A closer look at this story appears to disclose a coded message for us. The assets of the goddesses are representative of different strengths like wealth ( well- being) , education and power. The goddess also employed Yantra (Mechanisations), Mantra ( synthesized information in the form of formulae) and Tantra (Logic) to kill Mahisha. Hence it becomes apparent that one needs a strength which is a combination of physical power and mental power to achieve one’s end for success does not come very easily without a struggle.

To this day we worship machines, even laptops and palmtops on the ninth day of the festival also known as Ayudha pooja day as a mark of deference towards the instruments that play a part in our success. The last day of the festival is called – a day of victory when the victory of the goddess is celebrated.

It is also celebrated as teachers’ day by traditionalists. It is considered as an auspicious day when new learning or projects can be launched without fear of failure.

The north Indians take pride and happiness in celebrating the event as Durga Pooja or Navrathri. The traditional Garba dance in worship of the goddess has caught the imagination of youngsters in a big way nowadays who spend the Pooja holidays in fun and frolic.

The Ramayana mentions that Rama returned to Ayodhya with Sita and Laksmana after his exile of fourteen years during this period. Ram Leela is celebrated with great fervour in Uttar Pradesh and surrounding states when an effigy of the ten headed Ravana is set on fire.

The Mahabharatha says that Arjuna the Pandava prince retrieved his bow Gandeevi from the Banni tree on Vijayadashami after living incognito for a year to fight Duryodhana and his forces as he took the side of prince UttaraKumara.

A closer observation of their activities will reveal that each geographical area has a different custom which has been followed over the ages though the core value and understanding the festival is uniform throughout the country.

Did you know that this Pooja season has a lot of relevance to mans relationship with the environment around him?

For instance, people give a lot of importance to different cereals and food grains during the first nine days of this festive season.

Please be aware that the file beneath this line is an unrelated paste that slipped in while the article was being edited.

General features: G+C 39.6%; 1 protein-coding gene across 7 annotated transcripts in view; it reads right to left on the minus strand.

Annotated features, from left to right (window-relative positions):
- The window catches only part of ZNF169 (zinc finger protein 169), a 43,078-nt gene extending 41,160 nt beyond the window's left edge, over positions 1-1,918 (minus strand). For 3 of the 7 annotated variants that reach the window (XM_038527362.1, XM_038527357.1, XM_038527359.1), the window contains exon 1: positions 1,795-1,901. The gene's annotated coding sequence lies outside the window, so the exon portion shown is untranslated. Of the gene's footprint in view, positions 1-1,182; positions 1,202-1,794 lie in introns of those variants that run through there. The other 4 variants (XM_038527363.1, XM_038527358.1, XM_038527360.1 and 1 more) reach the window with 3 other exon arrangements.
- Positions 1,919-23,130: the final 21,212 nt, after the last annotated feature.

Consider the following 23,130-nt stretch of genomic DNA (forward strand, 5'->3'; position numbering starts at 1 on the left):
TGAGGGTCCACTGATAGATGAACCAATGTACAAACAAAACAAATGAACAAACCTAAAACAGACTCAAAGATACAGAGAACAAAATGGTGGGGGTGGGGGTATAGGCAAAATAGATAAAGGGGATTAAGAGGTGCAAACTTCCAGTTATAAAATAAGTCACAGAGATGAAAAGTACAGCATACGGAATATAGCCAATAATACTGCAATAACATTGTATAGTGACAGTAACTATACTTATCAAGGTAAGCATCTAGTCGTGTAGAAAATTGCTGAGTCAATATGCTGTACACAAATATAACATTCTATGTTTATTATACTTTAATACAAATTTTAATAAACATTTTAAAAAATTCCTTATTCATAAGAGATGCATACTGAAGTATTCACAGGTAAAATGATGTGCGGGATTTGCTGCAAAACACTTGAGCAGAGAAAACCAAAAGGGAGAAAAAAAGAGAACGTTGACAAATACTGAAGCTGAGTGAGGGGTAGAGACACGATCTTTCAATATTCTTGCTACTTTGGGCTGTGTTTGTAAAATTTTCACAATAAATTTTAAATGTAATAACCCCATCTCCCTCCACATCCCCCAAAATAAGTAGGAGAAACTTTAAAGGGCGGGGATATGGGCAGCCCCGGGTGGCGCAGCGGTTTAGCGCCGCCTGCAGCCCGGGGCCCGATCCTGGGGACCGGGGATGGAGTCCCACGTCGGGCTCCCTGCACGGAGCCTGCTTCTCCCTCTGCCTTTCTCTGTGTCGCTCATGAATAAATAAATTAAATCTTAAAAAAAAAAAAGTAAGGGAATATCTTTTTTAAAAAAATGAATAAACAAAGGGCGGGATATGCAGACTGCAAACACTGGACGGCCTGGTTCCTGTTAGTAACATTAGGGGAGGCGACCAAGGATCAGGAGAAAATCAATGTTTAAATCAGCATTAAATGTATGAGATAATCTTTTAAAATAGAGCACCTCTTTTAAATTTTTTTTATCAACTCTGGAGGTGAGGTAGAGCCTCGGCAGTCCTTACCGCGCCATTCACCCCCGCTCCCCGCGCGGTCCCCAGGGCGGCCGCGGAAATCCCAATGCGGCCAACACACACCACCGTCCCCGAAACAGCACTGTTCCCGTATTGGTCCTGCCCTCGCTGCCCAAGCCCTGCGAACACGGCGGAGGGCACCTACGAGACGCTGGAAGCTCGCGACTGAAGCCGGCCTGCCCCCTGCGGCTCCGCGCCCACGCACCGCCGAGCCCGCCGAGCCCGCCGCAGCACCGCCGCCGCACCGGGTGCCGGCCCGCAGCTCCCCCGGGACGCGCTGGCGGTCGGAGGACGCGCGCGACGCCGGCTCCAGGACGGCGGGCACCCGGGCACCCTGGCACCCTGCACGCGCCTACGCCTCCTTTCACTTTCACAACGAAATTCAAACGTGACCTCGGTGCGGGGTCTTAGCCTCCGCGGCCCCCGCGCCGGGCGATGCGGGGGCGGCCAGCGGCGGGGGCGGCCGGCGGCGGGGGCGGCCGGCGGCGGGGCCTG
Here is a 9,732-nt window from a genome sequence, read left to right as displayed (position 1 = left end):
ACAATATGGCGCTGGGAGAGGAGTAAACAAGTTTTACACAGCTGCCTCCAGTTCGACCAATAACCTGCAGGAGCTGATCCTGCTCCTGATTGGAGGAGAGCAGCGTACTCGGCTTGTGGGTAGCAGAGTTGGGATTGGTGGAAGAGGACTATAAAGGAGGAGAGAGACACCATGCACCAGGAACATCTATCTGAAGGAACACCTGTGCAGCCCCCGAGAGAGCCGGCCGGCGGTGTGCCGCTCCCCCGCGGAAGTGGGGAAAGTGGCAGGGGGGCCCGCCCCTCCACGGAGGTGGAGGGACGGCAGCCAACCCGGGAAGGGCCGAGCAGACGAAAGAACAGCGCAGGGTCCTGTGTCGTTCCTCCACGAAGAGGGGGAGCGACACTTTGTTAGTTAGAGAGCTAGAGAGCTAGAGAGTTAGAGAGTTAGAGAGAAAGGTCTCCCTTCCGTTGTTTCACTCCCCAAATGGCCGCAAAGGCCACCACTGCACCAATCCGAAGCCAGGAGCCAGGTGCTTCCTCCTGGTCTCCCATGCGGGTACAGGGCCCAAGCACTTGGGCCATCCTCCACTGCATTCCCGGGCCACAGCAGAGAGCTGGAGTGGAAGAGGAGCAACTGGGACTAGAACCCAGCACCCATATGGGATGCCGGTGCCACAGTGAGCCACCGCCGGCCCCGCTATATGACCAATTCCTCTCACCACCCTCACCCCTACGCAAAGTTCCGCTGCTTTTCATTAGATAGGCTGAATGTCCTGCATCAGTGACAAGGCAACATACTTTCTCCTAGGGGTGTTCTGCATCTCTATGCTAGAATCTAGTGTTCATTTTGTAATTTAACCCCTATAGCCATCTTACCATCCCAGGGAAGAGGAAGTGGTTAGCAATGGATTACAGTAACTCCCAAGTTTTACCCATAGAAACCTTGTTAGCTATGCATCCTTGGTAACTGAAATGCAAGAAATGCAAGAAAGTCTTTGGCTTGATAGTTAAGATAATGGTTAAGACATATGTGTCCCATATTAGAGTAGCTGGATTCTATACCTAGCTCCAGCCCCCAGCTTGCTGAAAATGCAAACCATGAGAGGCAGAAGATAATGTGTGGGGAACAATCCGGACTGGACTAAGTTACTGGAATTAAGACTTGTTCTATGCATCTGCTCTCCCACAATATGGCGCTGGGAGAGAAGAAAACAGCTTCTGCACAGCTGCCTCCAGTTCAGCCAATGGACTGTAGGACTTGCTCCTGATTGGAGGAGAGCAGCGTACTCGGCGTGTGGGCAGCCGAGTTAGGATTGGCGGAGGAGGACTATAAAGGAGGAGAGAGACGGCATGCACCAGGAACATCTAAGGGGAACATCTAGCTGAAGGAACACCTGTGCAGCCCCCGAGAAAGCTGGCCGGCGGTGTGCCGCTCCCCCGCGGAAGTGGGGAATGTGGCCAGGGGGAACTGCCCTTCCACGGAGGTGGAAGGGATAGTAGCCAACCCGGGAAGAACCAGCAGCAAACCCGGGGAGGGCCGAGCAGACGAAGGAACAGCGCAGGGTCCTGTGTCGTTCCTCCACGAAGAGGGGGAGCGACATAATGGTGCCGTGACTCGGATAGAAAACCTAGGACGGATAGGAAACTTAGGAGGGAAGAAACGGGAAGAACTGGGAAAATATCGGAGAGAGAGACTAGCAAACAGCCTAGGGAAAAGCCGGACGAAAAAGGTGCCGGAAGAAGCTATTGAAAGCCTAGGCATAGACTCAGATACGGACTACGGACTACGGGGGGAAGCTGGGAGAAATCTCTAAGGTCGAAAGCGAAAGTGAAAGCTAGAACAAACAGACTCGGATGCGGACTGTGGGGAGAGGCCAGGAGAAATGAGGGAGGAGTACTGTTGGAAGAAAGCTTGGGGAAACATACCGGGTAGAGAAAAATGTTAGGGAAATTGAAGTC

This tradition has a lot of practical connotations when we delve deeper into it. We all know this festival falls at the fag end of the rainy season. There is usually a dearth of fruits and vegetables during this time. The greens also do not thrive during this season. When man is cut off from a major source of nutrition he is likely to fall sick hence he resorted to utilize the food grains stored by him.  The cereals which are a rich source of protein supplement as nutritious food during the season which is punctuated with fasting and feasting.

Down south, families display dolls and images of gods and goddesses recreating myths, historical and contemporary events during the ten days. If you have noticed they also build a small park where they allow food grains to germinate and grow into young plants.  The site of greenery indoors not only lends beauty to the atmosphere but also acts as an indicator of the condition of the soil. In the past, in a predominantly agricultural society the festival proved to be a platform for experimenting on a possible bumper crop using this aesthetic mode. Farmers collected soil from their fields and sowed different food grains and watered them regularly till they developed into healthy little plants. At the end of ten days they got a fairly good idea of the crop which would do well that season in their soil. This little agricultural experiment formed the basis on which farmers could exchange seeds and agrarian know-how.